I’ve been doing quite a bit of woodworking over the last few months trying to improve my furniture building skills. I have more recently begun migrating away from power tools more towards hand tools to help with a few things. With a new daughter that I look after full time, I needed to create a safer, cleaner, and more pleasant workshop. I can now work on a project with her in the next room and keep an ear and eye on her without the unpleasant noise, dust, and danger of my power tools.
Hand tools are a much quieter and pleasant way of working wood. You can work on a project with other people in the room without needing hearing and eye protection or with that pained look on your face as the tools wreak thundering havoc on the wood.
Another thing I really like about hand tools is the relative absence of airborne dust in the house. My shop is much cleaner since I ditched the router table and power sanders. The sawdust, chips, and shavings that I produce now settle quickly to the floor and can be vacuumed or swept up with minimal mess. There is still a small bit of dust to be sure, but mostly produced from hand sanding.
This leads directly to the third thing I like about hand tools: the craft of the process. In order to use hand tools effectively, you have to get in tune with your tools through maintaining them. Unlike power tools that come with disposable cutting edges for the most part, hand tools allow you to easily (with a bit of practice) produce a razor sharp edge with relatively simple tools. I adoped Japanese water stones from my kitchen knife sharpening kit and use a honing guide for my chisels and hand plane irons. It’s amazing how quickly you can learn to produce a perfect cutting edge with a minimum of fuss.
The New Traditional Woodworker
I’ve just about completed all of the projects in Jim Topin’s fantastic The New Traditional Woodworker and am about to try my hand at my first hand tool-only project. I am eager to see how I’ve progressed with my sawing, planing, and joinery. It will be a simple first project but should put my skills to the test.
My wooden try squares
Tolpin’s book does a great job of helping the modern reader decipher the various hand tools out there and select those needed to build your toolkit. He goes on to present various projects to create those devices needed in a hand tools shop to work wood safely and efficiently, including a bench hook for crosscutting boards to length and square, a shooting board which helps square an edge of a board, a wooden try square that you can use in place of a purchased one, which I have been doing, along with many other projects. Because I enjoyed the process so much, I ended up creating three different try squares, two normal try squares and a third dovetail gauge, and find myself using them for marking almost all of my board ends and edges.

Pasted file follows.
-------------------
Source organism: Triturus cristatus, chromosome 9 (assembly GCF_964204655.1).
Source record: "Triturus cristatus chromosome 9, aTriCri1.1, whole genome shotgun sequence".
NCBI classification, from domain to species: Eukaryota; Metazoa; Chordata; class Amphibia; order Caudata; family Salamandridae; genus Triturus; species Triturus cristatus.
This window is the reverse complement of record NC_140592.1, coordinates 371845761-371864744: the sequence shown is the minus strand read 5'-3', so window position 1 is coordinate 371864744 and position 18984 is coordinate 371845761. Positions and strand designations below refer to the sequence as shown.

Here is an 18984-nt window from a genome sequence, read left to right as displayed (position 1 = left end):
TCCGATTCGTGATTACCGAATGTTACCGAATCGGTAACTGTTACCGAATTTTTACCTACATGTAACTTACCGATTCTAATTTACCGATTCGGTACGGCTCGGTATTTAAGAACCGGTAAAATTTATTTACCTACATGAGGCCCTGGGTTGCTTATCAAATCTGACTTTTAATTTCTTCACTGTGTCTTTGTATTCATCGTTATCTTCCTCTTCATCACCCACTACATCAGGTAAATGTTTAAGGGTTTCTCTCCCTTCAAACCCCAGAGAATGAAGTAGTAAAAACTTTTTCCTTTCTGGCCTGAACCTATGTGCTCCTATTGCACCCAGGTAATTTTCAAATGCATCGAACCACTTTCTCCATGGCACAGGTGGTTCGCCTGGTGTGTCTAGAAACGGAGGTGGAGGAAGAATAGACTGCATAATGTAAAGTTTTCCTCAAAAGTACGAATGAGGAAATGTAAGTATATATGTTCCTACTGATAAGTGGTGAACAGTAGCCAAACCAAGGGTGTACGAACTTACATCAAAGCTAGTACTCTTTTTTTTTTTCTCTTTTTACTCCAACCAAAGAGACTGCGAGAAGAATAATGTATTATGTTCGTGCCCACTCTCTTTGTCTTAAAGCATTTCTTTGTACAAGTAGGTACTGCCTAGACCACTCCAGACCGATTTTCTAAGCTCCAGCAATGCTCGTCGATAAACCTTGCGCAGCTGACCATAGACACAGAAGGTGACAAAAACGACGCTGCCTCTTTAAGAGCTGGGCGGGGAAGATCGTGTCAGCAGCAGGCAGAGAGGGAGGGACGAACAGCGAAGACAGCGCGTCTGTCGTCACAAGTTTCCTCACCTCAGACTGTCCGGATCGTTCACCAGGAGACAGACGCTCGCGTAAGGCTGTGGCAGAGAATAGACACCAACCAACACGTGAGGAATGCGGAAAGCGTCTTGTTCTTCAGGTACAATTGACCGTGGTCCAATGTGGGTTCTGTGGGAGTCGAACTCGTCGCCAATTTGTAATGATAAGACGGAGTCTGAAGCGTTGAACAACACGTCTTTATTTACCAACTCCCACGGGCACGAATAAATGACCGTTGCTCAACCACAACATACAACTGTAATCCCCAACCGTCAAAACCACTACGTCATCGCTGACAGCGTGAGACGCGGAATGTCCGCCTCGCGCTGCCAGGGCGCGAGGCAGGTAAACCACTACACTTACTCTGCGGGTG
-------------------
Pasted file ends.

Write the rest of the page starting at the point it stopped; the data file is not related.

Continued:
I’ve also been scouring the online retailers for vintage hand planes. The Stanley hand planes have the reputation as the best built and most dependable made and fortunately they’re fairly easy to pick them up for very reasonable prices, depending on the model. Based on recommendations from Jim Tolpin’s book as well as Christopher Schwarz from Lost Press Art (formerly the editor for Popular Woodworking Magazine). They recommended a starting trio of a No. 5 Jack Plane, a No. 7 Jointer plane and a No. 4 Smoothing plane. I picked up the first two on eBay and purchased the third from Lie-Nielsen. I am almost scared to use the Smoothing plane as it’s simply beautiful and I’m still a bit afraid of putting the first scratch on it. Needless to say, this will eventually pass but it’s still nice to have a work of art in my workshop.
A Stanley No. 5 Jack Plane on the left and a Stanley No. 7 Jointer Plane on the right
"My Precious" (Lie-Nielsen No. 4 Smoothing Plane
I also purchased a Stanley No. 45 Combination Plane, primarily for cutting grooves, dados, and rabbets. I find that it works remarkably well and is doing a rather nice job of replacing my powered router and router table for most tasks. I am waiting to see how it does at more complicated tasks like edge molding and compound profiles, but there are always the wooden molding planes if it doesn’t quite fit the bill.
Stanley No. 45 Combination Plane - a wonderfully complicated bit of kit
I’ve picked up a few additional tools like a hand drill, braces, bits, etc., and am quickly weaning myself off of power tools and only occasionally use a cordless hand drill for quick drilling tasks. I also still use a drill press for creating perpendicular holes in my projects since it can be quite frustrating to misdrill a critical hole.
Hand saws are the next round for me. I’ve picked up some saw files and a saw set to bend the teeth correctly on dulled saws. It’s a rather involved process to do well, but I’ve ordered a DVD to help with the process. I also have two vintage saws on their way and will complete my needed set soon. I’ll post more details as I make more progress…